What is a feeding tube
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Proper nutrition is an integral part of a surgical patient's care. Frequently we may all focus on the proper antibiotics, wound dressing changes, medications and overlook the fact that the proper source of healthy calories are not being provided.
There are two general venues where
nutrition can be provided. One obvious one
is the gastrointestinal track (figure 1)
or by means of a feeding tube (figure 2).
The alternative and less desirable is the venous system. In the latter one a catheter is inserted in a vain (Central line, or a PICC line) and then a mixture of Fat, Carbohydrates, Amino acids (building blocks of protein), in addition to minerals, trace elements, or other medication are placed in an IV bad and infused. These are called TPN or PPN (depending on the oncentration and where they are infused).
One would expect that a source of nutrient delivered directly to the liver, by the means of venous catheters will be more beneficial. This is not true since there are a number of complication with this method. The most common ones are line issues, where the catheters either become infected, or get plugged. The other set of problems with TPN or PPN is that is causes stress on the liver.
Feeding tubes are used to introduced food to the GI track. This would be in cases where a patient is not able to swallow (stroke, or a patient on the ventilator) or has a significantly higher calorie requirement (a burn patient). A patient may need a feeding tube if their GI track is not absorbing the necessary amount of the minerals or nutrients (post weight loss surgery).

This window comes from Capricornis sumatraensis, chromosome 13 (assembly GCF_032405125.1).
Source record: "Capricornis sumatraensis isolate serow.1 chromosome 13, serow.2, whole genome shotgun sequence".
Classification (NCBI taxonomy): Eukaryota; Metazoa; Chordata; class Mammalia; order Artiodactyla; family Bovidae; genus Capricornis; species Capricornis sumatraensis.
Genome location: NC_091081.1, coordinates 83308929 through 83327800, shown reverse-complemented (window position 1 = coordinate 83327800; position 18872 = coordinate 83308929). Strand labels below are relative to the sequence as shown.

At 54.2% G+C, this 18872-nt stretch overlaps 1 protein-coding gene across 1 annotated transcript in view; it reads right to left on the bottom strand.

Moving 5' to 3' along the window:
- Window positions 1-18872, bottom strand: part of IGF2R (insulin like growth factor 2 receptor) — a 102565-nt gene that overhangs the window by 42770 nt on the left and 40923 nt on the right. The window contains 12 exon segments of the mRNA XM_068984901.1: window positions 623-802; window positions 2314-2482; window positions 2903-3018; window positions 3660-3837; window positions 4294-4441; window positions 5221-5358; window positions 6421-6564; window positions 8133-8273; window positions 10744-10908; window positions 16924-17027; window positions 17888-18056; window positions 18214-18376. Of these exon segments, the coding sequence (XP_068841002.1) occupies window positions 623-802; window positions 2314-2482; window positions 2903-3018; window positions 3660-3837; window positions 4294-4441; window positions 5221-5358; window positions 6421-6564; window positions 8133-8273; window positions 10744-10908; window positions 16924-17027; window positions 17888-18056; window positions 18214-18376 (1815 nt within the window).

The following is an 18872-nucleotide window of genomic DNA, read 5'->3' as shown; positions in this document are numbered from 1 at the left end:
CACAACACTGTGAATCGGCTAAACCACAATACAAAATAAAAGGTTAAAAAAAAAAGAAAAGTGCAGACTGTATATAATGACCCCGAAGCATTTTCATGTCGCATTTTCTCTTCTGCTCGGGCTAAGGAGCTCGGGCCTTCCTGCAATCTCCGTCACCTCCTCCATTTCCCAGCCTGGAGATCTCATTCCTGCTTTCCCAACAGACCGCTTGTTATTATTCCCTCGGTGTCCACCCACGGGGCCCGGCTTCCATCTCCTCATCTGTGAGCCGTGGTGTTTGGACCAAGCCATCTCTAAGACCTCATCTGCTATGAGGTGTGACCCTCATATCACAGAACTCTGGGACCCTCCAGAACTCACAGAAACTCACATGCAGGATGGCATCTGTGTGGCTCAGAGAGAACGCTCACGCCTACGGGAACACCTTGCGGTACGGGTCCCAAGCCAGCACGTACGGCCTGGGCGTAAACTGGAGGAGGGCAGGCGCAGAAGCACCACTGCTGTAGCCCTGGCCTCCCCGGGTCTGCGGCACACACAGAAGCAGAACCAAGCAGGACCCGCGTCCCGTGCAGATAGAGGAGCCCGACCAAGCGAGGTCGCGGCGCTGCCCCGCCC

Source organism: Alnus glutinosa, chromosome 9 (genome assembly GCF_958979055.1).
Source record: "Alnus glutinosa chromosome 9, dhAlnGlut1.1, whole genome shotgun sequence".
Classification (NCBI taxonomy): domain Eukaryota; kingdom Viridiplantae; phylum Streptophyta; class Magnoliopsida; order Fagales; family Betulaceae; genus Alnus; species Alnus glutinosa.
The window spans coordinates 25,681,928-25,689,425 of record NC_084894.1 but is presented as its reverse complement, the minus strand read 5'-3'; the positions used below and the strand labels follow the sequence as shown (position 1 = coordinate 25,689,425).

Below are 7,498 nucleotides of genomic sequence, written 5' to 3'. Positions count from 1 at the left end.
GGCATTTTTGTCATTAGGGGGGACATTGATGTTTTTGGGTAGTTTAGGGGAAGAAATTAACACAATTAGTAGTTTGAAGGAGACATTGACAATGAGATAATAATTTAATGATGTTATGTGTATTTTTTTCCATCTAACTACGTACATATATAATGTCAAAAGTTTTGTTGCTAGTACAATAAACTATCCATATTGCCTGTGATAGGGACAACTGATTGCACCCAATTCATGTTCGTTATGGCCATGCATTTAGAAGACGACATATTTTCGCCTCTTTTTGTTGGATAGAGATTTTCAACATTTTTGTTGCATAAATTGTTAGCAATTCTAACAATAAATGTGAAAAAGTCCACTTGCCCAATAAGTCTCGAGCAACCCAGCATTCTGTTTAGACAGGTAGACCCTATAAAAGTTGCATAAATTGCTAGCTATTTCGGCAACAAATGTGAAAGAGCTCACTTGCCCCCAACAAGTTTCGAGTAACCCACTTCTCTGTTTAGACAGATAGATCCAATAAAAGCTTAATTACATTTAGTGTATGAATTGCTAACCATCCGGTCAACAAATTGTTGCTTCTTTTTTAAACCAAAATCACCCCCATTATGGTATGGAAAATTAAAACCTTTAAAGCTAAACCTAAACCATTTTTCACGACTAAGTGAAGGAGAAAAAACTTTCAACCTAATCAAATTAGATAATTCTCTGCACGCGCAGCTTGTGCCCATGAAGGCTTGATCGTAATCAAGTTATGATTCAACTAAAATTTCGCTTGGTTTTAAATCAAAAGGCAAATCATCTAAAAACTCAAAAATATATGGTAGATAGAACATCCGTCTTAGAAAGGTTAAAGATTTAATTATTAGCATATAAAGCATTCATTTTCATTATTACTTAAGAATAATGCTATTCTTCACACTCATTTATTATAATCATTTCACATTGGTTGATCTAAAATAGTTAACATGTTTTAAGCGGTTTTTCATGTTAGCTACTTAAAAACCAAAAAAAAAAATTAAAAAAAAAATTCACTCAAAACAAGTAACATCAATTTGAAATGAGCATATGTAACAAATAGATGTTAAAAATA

The feeding Gastrostomy is placed in the stomach. For a very short term it can be placed thru the nose (figure 3).
For a long term access feeding Gastrostomy tube, it is placed thru the skin. This can be done using an endoscopy or may need surgery (post RNY) (figure 4).
Feeding Jejunostomy tubes are placed in the jejunum (small bowel). There are many reasons that may result in the recommendation of a feeding jejunostomy Vs. A gastrostomy. Just like a Jejunostomy, it can be placed thru the nose (figure 5)
for a short period of time or thru the skin. For any long period of time it should be placed thru the skin. In some cases this can be done endoscopically ( if the stomach can be accessed) or surgically (post RNY, DS) (Figure 5 and 6).
One of the fundamental differences is
that a feeding jejunostomy feed the GI
track past the Pyloric valve, yet in a
Gastrostomy the food is proximal to the pyloric valve. This may or may not
seem to matter yet there are patient
who may have a distinct benefit of getting one Vs. The other.
Regardless of the type of the feeding tube, and regardless of if it was inserted surgically or endoscopically, once a tube is placed (other than thru the nose) then it needs to stay in for at least a period of 6 weeks. I will discuss the details of feeding tubes post weight loss surgical procedures next week.